Medical Mile attracts medical technology start-up BAMF Health to establish Grand Rapids headquarters

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Anthony Chang was unfamiliar with Grand Rapids when he was invited on a recruiting tour for the Van Andel Institute while studying as a graduate student at the University of Texas Health Science Center at San Antonio.

A decade after joining the Institute as a researcher, Chang is now founding his promising medical technology start-up, BAMF Health Inc., in Grand Rapids with the intention of launching advanced cancer treatment this summer and s expand to the United States in the coming years.

Chang, who came to the United States from Taiwan 20 years ago, decided to found the company in Grand Rapids as part of the Medical Mile research, healthcare and education cluster which owns the “critical factors” for BAMF Health, he said. The company exemplifies that a world-class medical technology company can start in Grand Rapids, bring new technology to market and grow from here, Chang said.

Life sciences

BAMF HEALTH INC.

Senior leader: Anthony Chang, Founder and CEO

Total number of Michigan employees: 60

Company Description: Grand Rapids-based medical technology startup

“I like the concept of the Medical Mile. As a scientist, I have always believed that a scientist’s job is not to publish papers. A scientist’s job is to adapt technologies to impact human life,” Chang said. “The Medical Mile idea will have great potential and allow us to bring technology from the lab directly to patients.”

The Grand Rapids headquarters and flagship clinic base earned BAMF Health – short for Bold Advanced Medical Future – a MiBiz 2022 M&A Deals and Dealmakers of the Year Award in the Life Sciences category.

BAMF Health began work last summer on the $30 million global headquarters, advanced cyclotron-equipped radiopharmacy, and molecular imaging and theranostics clinics that will open this summer in the Doug Meijer Medical Innovation Building. at Michigan State University’s Grand Rapids Innovation Park research campus. The headquarters and clinics should eventually employ 200 people.

The clinics will use radiopharmaceuticals for molecular imaging and artificial intelligence to provide advanced cancer treatment that can accurately diagnose and target radiation therapy to tumors and allow BAMF Health to personalize treatment to the patient.

Chang plans to open 30 to 50 clinics across the country over the next three to five years. BAMF Health is already planning a second, smaller clinic at Loma Linda University in California.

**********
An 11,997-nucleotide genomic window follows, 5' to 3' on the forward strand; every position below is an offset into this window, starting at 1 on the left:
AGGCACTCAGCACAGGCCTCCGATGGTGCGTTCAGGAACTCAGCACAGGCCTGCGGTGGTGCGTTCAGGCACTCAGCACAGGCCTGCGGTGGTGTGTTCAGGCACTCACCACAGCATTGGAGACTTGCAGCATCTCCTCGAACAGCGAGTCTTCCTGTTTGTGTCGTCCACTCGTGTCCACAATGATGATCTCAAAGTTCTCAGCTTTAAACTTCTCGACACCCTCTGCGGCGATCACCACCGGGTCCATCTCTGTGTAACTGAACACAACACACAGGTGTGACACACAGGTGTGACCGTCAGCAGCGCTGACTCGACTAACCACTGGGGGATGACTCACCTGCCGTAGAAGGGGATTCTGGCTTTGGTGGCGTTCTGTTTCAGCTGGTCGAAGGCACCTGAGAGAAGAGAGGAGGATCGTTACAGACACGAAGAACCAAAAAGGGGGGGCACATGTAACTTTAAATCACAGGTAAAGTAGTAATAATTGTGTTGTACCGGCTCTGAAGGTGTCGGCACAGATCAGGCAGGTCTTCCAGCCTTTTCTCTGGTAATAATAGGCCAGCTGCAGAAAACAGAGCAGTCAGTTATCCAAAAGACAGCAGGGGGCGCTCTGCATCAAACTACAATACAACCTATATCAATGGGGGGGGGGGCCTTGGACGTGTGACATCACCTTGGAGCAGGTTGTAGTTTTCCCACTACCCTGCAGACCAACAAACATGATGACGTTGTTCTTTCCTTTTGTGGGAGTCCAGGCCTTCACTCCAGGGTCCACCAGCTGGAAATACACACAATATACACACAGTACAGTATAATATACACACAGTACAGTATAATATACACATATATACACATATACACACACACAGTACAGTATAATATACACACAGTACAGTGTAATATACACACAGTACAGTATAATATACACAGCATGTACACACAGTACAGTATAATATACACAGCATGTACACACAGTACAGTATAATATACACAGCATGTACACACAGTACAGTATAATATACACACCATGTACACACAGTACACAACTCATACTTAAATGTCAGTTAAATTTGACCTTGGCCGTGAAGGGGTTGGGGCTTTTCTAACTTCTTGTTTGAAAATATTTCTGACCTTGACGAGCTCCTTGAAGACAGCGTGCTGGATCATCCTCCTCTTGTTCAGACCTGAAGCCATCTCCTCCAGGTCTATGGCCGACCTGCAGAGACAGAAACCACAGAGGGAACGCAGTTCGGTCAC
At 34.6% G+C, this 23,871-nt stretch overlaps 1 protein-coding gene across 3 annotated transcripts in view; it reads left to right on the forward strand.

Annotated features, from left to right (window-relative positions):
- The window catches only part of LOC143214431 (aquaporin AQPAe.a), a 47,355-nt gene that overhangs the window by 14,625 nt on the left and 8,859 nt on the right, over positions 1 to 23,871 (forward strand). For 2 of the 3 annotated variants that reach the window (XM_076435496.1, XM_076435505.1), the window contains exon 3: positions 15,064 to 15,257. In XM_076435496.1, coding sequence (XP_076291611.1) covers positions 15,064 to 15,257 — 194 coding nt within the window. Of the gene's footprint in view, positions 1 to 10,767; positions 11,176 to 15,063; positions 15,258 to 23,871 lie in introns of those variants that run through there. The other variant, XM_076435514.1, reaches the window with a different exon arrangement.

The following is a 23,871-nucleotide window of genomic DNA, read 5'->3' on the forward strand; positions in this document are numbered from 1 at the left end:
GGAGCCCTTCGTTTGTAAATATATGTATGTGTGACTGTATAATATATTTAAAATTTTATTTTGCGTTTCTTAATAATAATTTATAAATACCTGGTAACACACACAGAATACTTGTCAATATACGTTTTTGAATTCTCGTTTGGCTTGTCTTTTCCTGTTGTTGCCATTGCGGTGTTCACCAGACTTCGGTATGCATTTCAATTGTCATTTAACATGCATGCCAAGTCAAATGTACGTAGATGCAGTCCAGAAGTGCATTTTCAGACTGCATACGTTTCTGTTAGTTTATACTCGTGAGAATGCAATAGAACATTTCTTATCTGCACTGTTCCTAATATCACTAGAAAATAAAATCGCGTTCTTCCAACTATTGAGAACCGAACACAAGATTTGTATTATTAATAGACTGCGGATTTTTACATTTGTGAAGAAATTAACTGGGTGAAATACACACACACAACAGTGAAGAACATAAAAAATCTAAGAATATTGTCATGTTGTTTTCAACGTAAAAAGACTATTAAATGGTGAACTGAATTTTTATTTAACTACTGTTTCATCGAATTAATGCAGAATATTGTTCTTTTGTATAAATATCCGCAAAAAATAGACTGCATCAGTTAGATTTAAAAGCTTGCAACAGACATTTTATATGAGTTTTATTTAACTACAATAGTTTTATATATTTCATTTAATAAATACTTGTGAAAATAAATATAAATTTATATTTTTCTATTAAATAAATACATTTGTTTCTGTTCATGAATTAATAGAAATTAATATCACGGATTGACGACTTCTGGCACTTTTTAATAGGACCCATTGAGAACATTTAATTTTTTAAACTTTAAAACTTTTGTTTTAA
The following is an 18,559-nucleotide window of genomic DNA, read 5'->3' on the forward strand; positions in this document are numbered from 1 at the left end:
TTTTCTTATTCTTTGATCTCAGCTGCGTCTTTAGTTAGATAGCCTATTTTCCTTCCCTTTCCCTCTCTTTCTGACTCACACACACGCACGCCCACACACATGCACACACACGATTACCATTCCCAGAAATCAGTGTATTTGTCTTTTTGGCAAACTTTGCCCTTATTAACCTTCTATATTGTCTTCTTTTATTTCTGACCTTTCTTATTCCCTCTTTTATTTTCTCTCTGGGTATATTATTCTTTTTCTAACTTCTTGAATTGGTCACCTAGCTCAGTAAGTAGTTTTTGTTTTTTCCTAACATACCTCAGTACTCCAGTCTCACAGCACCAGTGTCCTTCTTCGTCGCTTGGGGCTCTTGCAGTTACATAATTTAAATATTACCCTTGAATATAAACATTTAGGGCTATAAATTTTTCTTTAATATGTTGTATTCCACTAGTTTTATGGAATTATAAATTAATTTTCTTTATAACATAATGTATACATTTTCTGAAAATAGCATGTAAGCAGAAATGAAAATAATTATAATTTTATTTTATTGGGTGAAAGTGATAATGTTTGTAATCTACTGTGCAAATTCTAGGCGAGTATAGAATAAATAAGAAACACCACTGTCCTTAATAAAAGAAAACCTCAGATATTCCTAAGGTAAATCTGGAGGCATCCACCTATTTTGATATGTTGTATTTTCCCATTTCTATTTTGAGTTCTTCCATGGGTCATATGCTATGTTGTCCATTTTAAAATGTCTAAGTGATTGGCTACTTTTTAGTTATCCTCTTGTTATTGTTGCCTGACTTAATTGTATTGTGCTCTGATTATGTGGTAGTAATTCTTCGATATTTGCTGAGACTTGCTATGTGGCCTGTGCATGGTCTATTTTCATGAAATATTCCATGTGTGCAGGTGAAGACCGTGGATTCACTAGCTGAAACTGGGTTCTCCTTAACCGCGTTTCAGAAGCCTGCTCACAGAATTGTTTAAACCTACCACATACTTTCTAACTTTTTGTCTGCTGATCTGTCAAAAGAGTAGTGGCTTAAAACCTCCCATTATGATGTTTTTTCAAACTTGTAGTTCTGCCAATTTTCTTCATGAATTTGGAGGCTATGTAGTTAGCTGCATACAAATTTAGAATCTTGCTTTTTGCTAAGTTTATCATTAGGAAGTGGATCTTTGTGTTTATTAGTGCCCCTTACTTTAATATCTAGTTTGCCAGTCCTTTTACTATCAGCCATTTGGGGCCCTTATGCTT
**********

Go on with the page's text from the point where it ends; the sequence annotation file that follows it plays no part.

“This is an international project, but we’ll start from Michigan,” said Chang, who previously served as founding director of the Translational Imaging Laboratory at the Van Andel Research Institute.

“We are building a national network to make this technology accessible and affordable for patients,” he said. “Grand Rapids will be our flagship site and it will be our very first site in the country, but we’re actually going to build a whole network across the country because one site can never meet the need.”

Chang formed BAMF Health in 2018 to bring medical technology, which has been used in Germany, to the United States

The company is “close enough” to complete a $30 million Series B capital round to open the Grand Rapids clinic, prepare for other sites and continue medical technology research and development, which can potentially treat other diseases such as Parkinson’s disease, Alzheimer’s disease and cardiovascular disease.

Investors in the Series B round include the Grand Rapids-based New Community Transformation Fund, which invested $500,000. Waséyabek Development Co. LLC, the off-game economic development arm of the Nottawaseppi Huron Band of the Potawatomi, invested $3 million in BAMF Health in November 2021.

Waséyabek CEO Deidra Mitchell met Chang at an event hosted by the West Michigan CEO Council.

“I have a background in biology, and so my ears have really woken up. … We’ve always said that the way we try to treat cancer is really barbaric. It’s so damaging to the body in its traditional capacity” , Mitchell said. “And then Anthony told me about the very targeted cancer treatments and the success rate, and that it was not an unproven technology, that in fact they were exercising in Germany for a while, and then their desire to found in Grand Rapids. Then you think about the tribes and the fact that they haven’t had the best health care over time and they have health issues inherent in their population. It all kind of came together.

When Waséyabek considered investing in BAMF Health, “there was no argument: ‘Shouldn’t we do this?’ It was like, ‘How quickly can we get involved and support this effort?’ said Mitchell.

For Chang, BAMF Health is not just a business but a “mission” to advance medical technology.

Chang seeks to make BAMF Health a “very large, strong and successful company so that we can continue to advance technology to deliver the best patient care.”

“We are here to establish a solid foundation that allows us to bring the latest technology to patients as soon as possible and that is accessible and affordable, so that we can have a very big impact on human health for the next 20 or 50 years. . ,” he said.

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